Friday, September 21, 2012

Steven Johnson’s New Book - Future Perfect: The Case For Progress In A Networked Age

The TED Blog has posted a review of Steven Johnson's new book, Future Perfect: The Case For Progress In A Networked Age. They have also included three of his TED Talks. Johnson appears to be arguing for the emergence of a new political worldview - "influenced by the success and interconnectedness of the Internet, but not dependent on high-tech solutions" - that will usher in an end to the tired old thinking of the liberal and conservative categories.

Here is the publisher's promotional text for the book:

Combining the deft social analysis of Where Good Ideas Come From with the optimistic arguments of Everything Bad Is Good For You, New York Times bestselling author Steven Johnson’s Future Perfect makes the case that a new model of political change is on the rise, transforming everything from local governments to classrooms, from protest movements to health care. Johnson paints a compelling portrait of this new political worldview -- influenced by the success and interconnectedness of the Internet, but not dependent on high-tech solutions -- that breaks with the conventional categories of liberal or conservative thinking.

With his acclaimed gift for multi-disciplinary storytelling and big ideas, Johnson explores this new vision of progress through a series of fascinating narratives: from the “miracle on the Hudson” to the planning of the French railway system; from the battle against malnutrition in Vietnam to a mysterious outbreak of strange smells in downtown Manhattan; from underground music video artists to the invention of the Internet itself.

At a time when the conventional wisdom holds that the political system is hopelessly gridlocked with old ideas, Future Perfect makes the timely and inspiring case that progress is still possible, and that new solutions are on the rise. This is a hopeful, affirmative outlook for the future, from one of the most brilliant and inspiring visionaries of contemporary culture.

Seems to be getting positive reviews so far.

On our reading list: Steven Johnson’s book Future Perfect

Steven Johnson’s new book, Future Perfect: The Case for Progress in a Networked Age, tackles subjects ranging from underground music video makers to New York’s 311 telephone service to the planning of the French railway system to Capt. “Sully” Sullenberger and the “miracle on the Hudson.” His point? That new solutions to old problems are not only possible, but are on the rise.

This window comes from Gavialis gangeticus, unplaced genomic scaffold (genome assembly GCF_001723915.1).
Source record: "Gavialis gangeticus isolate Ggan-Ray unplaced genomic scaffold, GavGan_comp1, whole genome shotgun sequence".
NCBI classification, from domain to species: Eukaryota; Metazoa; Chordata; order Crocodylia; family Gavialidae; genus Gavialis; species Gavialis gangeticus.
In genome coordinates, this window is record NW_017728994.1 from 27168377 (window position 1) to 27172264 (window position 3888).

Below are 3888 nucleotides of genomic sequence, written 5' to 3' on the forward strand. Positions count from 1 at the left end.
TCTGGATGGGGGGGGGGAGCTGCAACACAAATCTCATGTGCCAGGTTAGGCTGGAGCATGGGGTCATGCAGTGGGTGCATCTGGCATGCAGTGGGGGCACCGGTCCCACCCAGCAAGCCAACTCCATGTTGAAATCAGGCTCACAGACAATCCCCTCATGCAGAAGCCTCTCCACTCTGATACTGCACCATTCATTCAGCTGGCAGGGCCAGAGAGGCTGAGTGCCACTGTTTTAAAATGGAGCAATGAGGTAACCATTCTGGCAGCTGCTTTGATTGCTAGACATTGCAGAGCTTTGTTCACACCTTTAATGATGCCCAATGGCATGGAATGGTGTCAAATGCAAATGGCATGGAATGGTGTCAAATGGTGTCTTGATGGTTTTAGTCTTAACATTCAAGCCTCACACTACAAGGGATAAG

Initial reviews for this new tome appear very positive. Publishers Weekly writes, “In the future, progress will not arise primarily out of government directives or policies but out of peer networks. A peer network builds tools that lets a network of neighbors identify problems or unmet needs in a community, while other networks propose and fund solutions to those problems … Stimulating and challenging, Johnson’s thought-provoking ideas steer us steadily into the future.” calls the book “an absorbing, provocative, and unapologetically optimistic vision for the society we have the capacity to build if we use the remarkable tools of our age intelligently and wisely.” And Kirkus Reviews describes the book as a “thought-provoking, hope-inspiring manifesto.”

After the jump, watch three TEDTalks from Johnson.

Steven Johnson: Where good ideas come from
While great thinkers often say that they had a light bulb-over-the-head moment, Johnson debunks that mythology, showing that innovations happen within a network of knowledge and that there are patterns underlying idea creation.

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Steven Johnson on the Web as a City
The internet is not a completely new structure. It is built by many, controlled by no one, and deeply interconnected while also functioning as independent parts — in other words, the internet has a lot in common with the structure of a city. In this talk, Johnson ruminates on both the power and fear that happen with density, both online and in our cities.

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Steven Johnson tours the Ghost Map
What is the Ghost Map, you ask? It’s the charting of how sickness traveled during the cholera outbreak of London in 1854. In this talk, Johnson gives an overview of how the outbreak taught the importance of public health and influenced what our cities look like today.

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